Cooking *Shemittah Vegetables with Terumah Oil

Sheviit (8:7) | Yisrael Bankier | 5 years ago

The Mishnah (8:7) taught that one is not allowed to cook shemittah vegetables with terumah oil since it would cause “it” to become pasul. In other words, it appears that combining the two together would potentially result in causing one of these ingredients to become invalid. Exactly which ingredient the Mishnah is concerned about is the subject of debate.

The Bartenura explains that the concern is that the mixture may become tameh. If that were the case, the terumah can no longer be consumed and must be burnt. Consequently, the mixture prevents the shemittah vegetables from being consumed, causing them to be burnt alongside the terumah. Therefore, the concern according to the Bartenura is the mixture causing the Shemittah produce to become pasul.1

The Mishnah Rishona however notes, that even if the mixture did not become tameh it would still pose a problem. Prior to cooking, the vegetables could have been consumed by everyone. Once it is cooked with the terumah oil, only kohanim may eat the mixture. He directs us to the Mishnah in Maaser Sheni (3:2) where it forbids one to purchase terumah food with maaser sheni money as it restricts the number of people that may eat the food purchased with maaser sheni money.

Rashi (Zevachim 75b) however explains that the concern is regarding to the loss that would be caused to the terumah oil. Prior to the mixing, there was no time limit placed on the consumption of the terumah. Once however it is cooked with the shemittah vegetables, the mixture must be consumed by time of biur (see last week’s article). The Tosfot adds that even though (as we will learn) at the time of biur three meals worth are given to each of the household member, the excess must be removed.

The Mishnah Rishona however asks that even with respect to the excess, once they are removed from the house and declared ownerless, the owner can reclaim the produce. Consequently, the life of the terumah oil is not reduced as a result of the mixture. The Mishnah Rishona therefore suggests that perhaps since at the time of biur it must be declared hefker even for animals to eat, it is considered as if it is reducing it time for (human) consumption.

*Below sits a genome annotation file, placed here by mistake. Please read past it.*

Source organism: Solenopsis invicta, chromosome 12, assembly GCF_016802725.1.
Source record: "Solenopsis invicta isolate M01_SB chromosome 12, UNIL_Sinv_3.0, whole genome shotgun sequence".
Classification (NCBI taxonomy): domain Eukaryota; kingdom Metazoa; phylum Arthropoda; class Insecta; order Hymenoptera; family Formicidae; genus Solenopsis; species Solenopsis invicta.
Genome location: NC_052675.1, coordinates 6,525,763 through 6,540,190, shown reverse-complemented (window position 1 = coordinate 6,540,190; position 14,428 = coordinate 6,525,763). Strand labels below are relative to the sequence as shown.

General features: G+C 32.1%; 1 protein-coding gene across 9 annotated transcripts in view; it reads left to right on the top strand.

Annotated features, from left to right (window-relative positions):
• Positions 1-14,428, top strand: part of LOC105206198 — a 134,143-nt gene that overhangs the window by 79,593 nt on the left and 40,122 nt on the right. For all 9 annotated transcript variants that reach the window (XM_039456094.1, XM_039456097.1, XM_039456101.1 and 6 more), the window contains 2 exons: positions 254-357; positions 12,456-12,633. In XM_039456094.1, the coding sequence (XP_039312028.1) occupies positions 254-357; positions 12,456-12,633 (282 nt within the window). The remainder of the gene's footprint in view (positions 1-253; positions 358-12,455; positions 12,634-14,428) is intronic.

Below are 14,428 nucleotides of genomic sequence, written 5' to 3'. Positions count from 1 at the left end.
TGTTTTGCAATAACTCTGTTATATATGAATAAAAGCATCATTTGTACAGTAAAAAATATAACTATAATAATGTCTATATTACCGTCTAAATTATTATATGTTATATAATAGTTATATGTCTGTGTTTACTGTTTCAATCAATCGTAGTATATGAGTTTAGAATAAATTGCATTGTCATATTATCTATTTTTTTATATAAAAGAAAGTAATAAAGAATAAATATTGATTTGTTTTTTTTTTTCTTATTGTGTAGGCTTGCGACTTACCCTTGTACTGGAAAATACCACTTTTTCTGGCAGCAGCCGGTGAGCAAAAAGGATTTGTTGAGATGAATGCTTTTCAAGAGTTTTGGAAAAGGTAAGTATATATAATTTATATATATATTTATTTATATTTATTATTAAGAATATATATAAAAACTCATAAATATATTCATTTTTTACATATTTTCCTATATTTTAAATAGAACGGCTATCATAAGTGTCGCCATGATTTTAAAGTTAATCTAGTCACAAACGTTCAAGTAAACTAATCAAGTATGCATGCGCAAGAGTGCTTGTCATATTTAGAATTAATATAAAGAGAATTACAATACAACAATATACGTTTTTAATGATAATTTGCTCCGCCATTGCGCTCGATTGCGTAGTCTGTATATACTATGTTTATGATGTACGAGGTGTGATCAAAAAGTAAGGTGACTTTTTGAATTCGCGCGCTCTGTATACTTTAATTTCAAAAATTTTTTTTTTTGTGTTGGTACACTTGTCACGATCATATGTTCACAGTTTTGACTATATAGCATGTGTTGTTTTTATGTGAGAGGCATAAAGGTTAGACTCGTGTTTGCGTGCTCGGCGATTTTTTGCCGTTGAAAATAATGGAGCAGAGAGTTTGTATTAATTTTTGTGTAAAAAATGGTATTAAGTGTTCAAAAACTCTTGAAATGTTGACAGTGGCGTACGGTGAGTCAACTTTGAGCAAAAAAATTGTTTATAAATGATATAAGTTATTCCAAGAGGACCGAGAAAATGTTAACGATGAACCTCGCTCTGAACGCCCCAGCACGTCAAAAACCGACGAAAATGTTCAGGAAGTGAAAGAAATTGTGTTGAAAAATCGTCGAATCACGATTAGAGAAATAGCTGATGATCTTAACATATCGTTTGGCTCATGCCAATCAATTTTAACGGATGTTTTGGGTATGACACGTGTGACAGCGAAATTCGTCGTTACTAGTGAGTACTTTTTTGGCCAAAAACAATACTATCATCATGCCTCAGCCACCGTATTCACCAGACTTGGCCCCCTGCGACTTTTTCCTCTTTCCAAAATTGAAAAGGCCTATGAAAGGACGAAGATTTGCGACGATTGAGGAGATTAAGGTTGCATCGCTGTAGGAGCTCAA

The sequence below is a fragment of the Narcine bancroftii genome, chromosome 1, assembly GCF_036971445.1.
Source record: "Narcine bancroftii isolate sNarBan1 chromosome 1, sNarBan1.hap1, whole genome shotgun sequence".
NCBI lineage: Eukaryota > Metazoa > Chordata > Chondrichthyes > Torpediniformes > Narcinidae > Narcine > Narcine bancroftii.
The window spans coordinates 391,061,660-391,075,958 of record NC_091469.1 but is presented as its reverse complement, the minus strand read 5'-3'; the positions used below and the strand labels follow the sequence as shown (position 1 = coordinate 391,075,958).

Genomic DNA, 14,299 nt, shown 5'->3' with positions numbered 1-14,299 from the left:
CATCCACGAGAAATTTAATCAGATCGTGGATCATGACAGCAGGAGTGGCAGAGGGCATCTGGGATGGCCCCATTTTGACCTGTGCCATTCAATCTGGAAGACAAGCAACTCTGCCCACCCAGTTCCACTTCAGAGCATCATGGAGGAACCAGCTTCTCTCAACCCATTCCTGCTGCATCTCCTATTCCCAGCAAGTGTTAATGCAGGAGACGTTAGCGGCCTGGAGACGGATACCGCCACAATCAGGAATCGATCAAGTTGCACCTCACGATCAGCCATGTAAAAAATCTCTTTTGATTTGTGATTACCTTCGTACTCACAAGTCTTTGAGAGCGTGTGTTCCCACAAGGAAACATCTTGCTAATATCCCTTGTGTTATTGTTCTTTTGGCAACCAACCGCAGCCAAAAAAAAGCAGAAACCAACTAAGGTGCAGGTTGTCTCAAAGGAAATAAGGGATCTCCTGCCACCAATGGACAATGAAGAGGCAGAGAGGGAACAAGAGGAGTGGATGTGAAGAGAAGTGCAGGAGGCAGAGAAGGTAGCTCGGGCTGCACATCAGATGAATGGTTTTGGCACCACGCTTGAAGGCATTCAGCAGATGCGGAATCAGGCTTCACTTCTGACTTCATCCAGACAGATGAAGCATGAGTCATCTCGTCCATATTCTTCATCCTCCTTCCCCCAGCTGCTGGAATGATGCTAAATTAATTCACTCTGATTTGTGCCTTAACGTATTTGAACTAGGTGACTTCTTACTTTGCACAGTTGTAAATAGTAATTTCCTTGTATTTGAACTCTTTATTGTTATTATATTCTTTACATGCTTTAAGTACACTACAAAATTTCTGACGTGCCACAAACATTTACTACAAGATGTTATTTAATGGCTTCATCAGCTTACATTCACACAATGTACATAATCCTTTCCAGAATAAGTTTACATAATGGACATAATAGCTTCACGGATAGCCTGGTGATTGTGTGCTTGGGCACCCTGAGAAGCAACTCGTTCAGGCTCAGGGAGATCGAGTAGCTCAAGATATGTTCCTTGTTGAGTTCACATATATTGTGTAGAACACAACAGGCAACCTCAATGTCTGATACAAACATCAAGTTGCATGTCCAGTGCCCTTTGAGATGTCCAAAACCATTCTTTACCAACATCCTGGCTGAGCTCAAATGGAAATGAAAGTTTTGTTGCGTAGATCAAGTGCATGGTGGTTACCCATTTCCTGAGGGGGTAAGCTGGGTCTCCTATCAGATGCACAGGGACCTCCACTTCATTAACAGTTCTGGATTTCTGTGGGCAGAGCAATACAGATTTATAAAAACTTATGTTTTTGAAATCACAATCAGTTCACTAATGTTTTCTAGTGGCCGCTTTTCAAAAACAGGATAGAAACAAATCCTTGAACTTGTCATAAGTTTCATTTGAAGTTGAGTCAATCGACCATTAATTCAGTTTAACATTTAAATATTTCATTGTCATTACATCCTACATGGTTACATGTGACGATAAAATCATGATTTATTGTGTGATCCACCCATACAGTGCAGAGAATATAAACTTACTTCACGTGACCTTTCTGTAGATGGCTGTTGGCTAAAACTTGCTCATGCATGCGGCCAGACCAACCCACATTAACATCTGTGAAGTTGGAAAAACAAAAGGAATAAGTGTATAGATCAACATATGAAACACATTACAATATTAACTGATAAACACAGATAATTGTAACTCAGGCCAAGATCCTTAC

What would be the law in the reverse case? Could one cook terumah vegetables in shemittah oil?

The Tosfot R’ Akiva Eiger writes that it would be permissible. Firstly, terumah for vegetables is rabbinic. Consequently, there would be no concern of causing the terumah to be pasul as a result of the mixture. Secondly, the addition of the oil improves the terumah which would justify reducing it life. He cites the Tosfot (75b, Zevachim) that provides this rationale to explain why one can make terumah chametz despite the fact that it will need to be burnt if left till Pesach. Note that this explanation only works with the understanding that the concern is regarding the terumah.

The Tifferet Yisrael provides another reason why it would be permitted. He explains that once the time of biur arrives the terumah vegetables will be not be affected. This is because the shemittah oil is absorbed and considered as if it is removed (as we learnt previously 7:7). Nevertheless, the Tifferet Yisrael maintains that even this reverse case would be prohibited. Despite that fact that the absorbed oil is considered “removed”, nevertheless the law that shemittah produce is for consumption must not be destroyed still applies. Consequently, we must be concerned that one who is tameh might touch the mixture resulting in it needing to be destroyed, due to the vegetables being terumah, thereby causing the shemittah oil to be wasted. Note that the Tifferet Yisrael appears to combined both concerns, reducing the life of both the terumah and shemittah produce, in his answer.


1 One might suggest that a support for this understanding, that the issue of shelo yevieno lidei pesul is reducing the life of the shemittah produce, from the continuation of the Mishnah. See the Rambam commentary where he continues by explaining why kedushat sheviit attaches itself to the money or items that the shemittah produce was exchanged for. The derivation of this law is based on shemittah produce being referred to as “kodesh”. This is important as the Bartenura understands that our debate is based on whether one my cause “kodesh” to become pasulle’havi kodshim lebeit ha’pasul.

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